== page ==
Tergar Meditation Community

Tergar Meditation Community is a Buddhist meditation community led by Tibetan meditation master and best-selling author Yongey Mingyur Rinpoche.[1][2]

The Tergar largely descends from the Tibetan Buddhist Karma Kagyu lineage, and to a lesser extent the Nyingma lineage.[4][5] "Ter" means treasure in the Tibetan language - meaning the practices and wisdom to obtain our greatest potential, alleviate suffering and attain enlightenment. "Gar" means gathering. "Tergar" then is the place where people assemble to enable transformation.[5]

The Karma Kagyu lineage was passed down through Karmapas, Tai Situ Rinpoches and incarnations of Mingyur Rinpoche. The Nyingma lineage was transmitted through the treasure teachings (terma) of Kagyu and Nyingma masters.[5]

The first school of the Tergar lineage began in the late 1600s by the 1st Mingyur Rinpoche, a wandering yogi, and his two sons who were tulkus. They first gathered in a tent in a camp (gar) and then in a monastery they built, Tergar Rigdzin Kacholing in eastern Tibet near Derge. His sons ran the monastery and the 1st Mingyur Rinpoche traveled and taught the Kagyu termas Pema Benza, Dorje Drolo, and the Union of Wisdom and Method Longevity Practice. These termas have been held and passed down by incarnations of Tai Situ Rinpoche and Karmapa. Tibetan texts have been destroyed by the Chinese government, so that the early Tergar lineage and history has been lost in the process.[5]

The Tergar Rigdzin Kacholing monastery grew in the 18th and 19th centuries to include a nunnery, a small shedra, and 2 retreat centers. Another monastery, Namlong Gompa was established. The 6th Mingyur Rinpoche oversaw the studies of more than 100 monks and 60 nuns at the Tergar monasteries before he left Tibet and went into exile with the 16th Karmapa. The Chinese government looted the monastery buildings and jailed Gase Rinpoche, the reincarnation of the eldest son of the 1st Mingyur Rinpoche, who had remained at Tergar. He was released from jail in 1982 and with Pema Karpo Rinpoche, began rebuilding the monastery, with a retreat center and shrine room.[5]

Tulku Urgyen Rinpoche continued the teachings of the Tergar tradition, including Dzogchen Desum and Chokgyur Lingpa's termas, with masters, lamas and major regents of the Kagyu and Nyingma traditions. His family line was the main holder of the Barom Kagyu lineage and was also linked to the Karma Kagyu lineage. He held the teachings of three great Nyingma masters Jamgön Kongtrul Lodrö Taye, Jamyang Khyentse Wangpo and Terchen Chokgyur Lingpa.

The 7th Mingyur Rinpoche (b. 1975) received Nyingma transmissions through his father Tulku Urgyen Rinpoche and Nyoshul Khen Rinpoche and Kagyu teachings from Tai Situ Rinpoche and Saljey Rinpoche. He also integrated modern ways of presenting Buddhist philosophy and practices of mindfulness, compassion and loving-kindness to people from a wide range of beliefs and backgrounds.[5]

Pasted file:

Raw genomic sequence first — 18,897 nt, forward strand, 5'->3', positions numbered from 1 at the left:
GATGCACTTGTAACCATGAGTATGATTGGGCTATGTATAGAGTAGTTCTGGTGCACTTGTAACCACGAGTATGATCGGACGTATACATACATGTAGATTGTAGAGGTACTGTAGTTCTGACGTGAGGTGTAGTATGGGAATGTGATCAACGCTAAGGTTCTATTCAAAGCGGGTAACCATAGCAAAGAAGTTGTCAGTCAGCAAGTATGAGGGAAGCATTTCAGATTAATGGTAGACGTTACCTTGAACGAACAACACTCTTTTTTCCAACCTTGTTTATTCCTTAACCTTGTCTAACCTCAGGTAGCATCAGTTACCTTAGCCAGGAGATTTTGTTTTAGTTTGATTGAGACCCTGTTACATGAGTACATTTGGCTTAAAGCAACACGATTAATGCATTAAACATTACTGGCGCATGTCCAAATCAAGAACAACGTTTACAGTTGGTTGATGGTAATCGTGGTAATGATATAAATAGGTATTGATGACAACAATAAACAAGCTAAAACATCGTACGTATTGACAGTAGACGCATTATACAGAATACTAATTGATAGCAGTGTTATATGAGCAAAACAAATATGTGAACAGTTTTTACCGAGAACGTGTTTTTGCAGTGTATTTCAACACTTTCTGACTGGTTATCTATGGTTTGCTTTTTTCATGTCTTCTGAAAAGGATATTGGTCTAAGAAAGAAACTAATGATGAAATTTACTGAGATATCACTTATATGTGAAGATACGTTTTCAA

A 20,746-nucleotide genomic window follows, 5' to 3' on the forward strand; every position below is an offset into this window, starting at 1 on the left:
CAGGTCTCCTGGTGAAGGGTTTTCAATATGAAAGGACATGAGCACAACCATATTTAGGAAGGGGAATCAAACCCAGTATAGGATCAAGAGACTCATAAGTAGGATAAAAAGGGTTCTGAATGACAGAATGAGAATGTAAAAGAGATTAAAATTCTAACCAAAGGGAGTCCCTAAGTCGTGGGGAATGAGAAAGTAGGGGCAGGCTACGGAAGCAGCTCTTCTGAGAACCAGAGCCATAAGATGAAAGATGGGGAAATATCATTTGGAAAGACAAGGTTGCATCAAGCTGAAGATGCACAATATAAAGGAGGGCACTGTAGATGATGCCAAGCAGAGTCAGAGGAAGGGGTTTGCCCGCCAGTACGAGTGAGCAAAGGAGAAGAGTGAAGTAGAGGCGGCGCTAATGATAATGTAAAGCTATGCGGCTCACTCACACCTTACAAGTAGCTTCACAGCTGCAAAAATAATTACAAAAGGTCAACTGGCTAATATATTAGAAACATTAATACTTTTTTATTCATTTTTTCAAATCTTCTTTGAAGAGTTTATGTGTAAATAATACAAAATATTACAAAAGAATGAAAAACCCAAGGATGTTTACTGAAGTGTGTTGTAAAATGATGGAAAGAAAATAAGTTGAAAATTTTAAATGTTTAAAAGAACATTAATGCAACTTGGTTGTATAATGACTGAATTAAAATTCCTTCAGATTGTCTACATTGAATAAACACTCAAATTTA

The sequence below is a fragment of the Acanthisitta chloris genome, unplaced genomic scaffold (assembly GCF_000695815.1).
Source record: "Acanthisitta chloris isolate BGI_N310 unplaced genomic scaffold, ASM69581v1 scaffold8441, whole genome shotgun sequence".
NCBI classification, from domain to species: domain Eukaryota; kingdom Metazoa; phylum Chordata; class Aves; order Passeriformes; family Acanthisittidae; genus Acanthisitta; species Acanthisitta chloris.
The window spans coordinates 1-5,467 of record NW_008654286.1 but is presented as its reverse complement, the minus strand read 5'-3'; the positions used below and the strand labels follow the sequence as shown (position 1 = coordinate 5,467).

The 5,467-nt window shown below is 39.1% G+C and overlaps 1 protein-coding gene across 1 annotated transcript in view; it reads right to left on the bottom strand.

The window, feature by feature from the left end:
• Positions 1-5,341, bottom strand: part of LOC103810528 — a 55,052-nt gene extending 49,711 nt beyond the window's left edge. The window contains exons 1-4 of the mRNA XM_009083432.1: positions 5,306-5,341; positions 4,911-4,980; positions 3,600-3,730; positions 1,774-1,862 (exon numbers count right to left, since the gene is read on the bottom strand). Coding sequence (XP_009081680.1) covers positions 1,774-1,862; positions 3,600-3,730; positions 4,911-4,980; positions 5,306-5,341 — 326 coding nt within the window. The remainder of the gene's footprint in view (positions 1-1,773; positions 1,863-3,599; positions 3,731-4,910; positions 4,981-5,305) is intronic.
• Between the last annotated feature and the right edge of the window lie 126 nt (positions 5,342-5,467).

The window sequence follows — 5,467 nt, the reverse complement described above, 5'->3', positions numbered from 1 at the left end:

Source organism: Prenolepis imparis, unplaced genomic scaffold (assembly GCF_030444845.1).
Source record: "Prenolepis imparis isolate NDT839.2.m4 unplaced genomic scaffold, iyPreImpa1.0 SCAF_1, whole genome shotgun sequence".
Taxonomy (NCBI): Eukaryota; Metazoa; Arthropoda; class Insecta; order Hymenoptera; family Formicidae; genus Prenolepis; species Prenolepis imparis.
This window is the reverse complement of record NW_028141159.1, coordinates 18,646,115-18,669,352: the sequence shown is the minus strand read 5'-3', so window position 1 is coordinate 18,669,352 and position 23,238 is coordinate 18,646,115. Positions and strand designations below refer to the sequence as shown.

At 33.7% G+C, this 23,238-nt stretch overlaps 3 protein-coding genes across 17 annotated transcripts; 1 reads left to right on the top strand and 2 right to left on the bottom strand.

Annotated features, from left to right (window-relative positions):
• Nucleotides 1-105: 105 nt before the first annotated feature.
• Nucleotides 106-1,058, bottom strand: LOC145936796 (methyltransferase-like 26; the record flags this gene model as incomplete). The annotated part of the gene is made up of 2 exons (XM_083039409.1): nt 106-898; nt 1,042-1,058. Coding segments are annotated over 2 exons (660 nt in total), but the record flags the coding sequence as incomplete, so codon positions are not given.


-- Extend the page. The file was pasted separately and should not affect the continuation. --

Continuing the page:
The Tibetan Buddhist[6][7] community's mission is "to make the ancient practice of meditation accessible to the modern world," leveraging meditation practices that have been used for centuries to "transform suffering into joy and confusion into wisdom."[1][8]

Programs are offered to Buddhists and non-Buddhists in Tergar practice groups and meditation centers. The foundational study begins with three seminars on the "Joy of Living", which teaches how meditation "can be used to calm the mind, open the heart, and develop insight." Next is the "Path of Liberation" which is "designed to strip away the causes of suffering and uncover the radiant awareness that underlies all experience."[1][8]

Tergar Meditation Communities and Practice Groups provide seminars, study and meditation sessions. Tergar International manages training programs and development of study and practice materials outside of Asia.[1] The Yongey Foundation was established by Rinpoche in 2003 to international activities, programs and publication of materials.[9]

It has groups in the United States, Canada and Mexico in North America; Brazil in South America; Denmark, France, Germany, Spain, the United Kingdom, Russia, Ukraine in Europe; India, Nepal, Malaysia, Hong Kong, Indonesia, Taiwan and Singapore; and in Queensland, Australia.[1]

Since Tergar International was founded in 2009, the Yongey Foundation focuses on the development and maintenance of the Kathmandu Tergar Ösel Ling Monastery in Nepal, Tergar Monastery in Eastern Tibet, and Tergar Monastery in Bodh Gaya in India,[9][10] where Buddha achieved awakening.[3] It also supports the development of a monastery for Tergar nuns.[9][10]